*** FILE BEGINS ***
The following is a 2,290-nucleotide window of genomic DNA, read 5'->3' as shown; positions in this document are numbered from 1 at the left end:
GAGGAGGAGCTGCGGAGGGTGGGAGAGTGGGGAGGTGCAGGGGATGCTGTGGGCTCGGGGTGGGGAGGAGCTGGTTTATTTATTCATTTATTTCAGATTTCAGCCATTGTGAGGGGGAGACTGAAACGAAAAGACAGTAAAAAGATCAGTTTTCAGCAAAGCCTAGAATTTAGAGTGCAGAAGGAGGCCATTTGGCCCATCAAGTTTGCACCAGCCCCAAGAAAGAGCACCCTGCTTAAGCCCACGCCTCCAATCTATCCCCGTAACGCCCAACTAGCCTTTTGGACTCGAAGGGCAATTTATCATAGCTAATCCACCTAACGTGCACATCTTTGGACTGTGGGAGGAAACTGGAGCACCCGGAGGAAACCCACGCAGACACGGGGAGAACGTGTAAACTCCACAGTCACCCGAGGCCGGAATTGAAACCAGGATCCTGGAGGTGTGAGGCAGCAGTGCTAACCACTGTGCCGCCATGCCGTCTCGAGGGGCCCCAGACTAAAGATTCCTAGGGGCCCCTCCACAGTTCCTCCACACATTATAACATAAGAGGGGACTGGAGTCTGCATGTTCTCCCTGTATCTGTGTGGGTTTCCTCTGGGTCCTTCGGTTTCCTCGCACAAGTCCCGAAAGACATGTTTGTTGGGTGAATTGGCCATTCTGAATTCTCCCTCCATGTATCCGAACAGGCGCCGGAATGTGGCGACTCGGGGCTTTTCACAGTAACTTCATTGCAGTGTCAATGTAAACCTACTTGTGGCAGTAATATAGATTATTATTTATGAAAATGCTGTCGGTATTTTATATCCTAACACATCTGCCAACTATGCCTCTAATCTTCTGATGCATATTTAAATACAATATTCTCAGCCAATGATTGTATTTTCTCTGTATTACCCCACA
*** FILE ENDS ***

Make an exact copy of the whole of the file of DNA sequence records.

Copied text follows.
The following is a 2,290-nucleotide window of genomic DNA, read 5'->3' as shown; positions in this document are numbered from 1 at the left end:
GAGGAGGAGCTGCGGAGGGTGGGAGAGTGGGGAGGTGCAGGGGATGCTGTGGGCTCGGGGTGGGGAGGAGCTGGTTTATTTATTCATTTATTTCAGATTTCAGCCATTGTGAGGGGGAGACTGAAACGAAAAGACAGTAAAAAGATCAGTTTTCAGCAAAGCCTAGAATTTAGAGTGCAGAAGGAGGCCATTTGGCCCATCAAGTTTGCACCAGCCCCAAGAAAGAGCACCCTGCTTAAGCCCACGCCTCCAATCTATCCCCGTAACGCCCAACTAGCCTTTTGGACTCGAAGGGCAATTTATCATAGCTAATCCACCTAACGTGCACATCTTTGGACTGTGGGAGGAAACTGGAGCACCCGGAGGAAACCCACGCAGACACGGGGAGAACGTGTAAACTCCACAGTCACCCGAGGCCGGAATTGAAACCAGGATCCTGGAGGTGTGAGGCAGCAGTGCTAACCACTGTGCCGCCATGCCGTCTCGAGGGGCCCCAGACTAAAGATTCCTAGGGGCCCCTCCACAGTTCCTCCACACATTATAACATAAGAGGGGACTGGAGTCTGCATGTTCTCCCTGTATCTGTGTGGGTTTCCTCTGGGTCCTTCGGTTTCCTCGCACAAGTCCCGAAAGACATGTTTGTTGGGTGAATTGGCCATTCTGAATTCTCCCTCCATGTATCCGAACAGGCGCCGGAATGTGGCGACTCGGGGCTTTTCACAGTAACTTCATTGCAGTGTCAATGTAAACCTACTTGTGGCAGTAATATAGATTATTATTTATGAAAATGCTGTCGGTATTTTATATCCTAACACATCTGCCAACTATGCCTCTAATCTTCTGATGCATATTTAAATACAATATTCTCAGCCAATGATTGTATTTTCTCTGTATTACCCCACA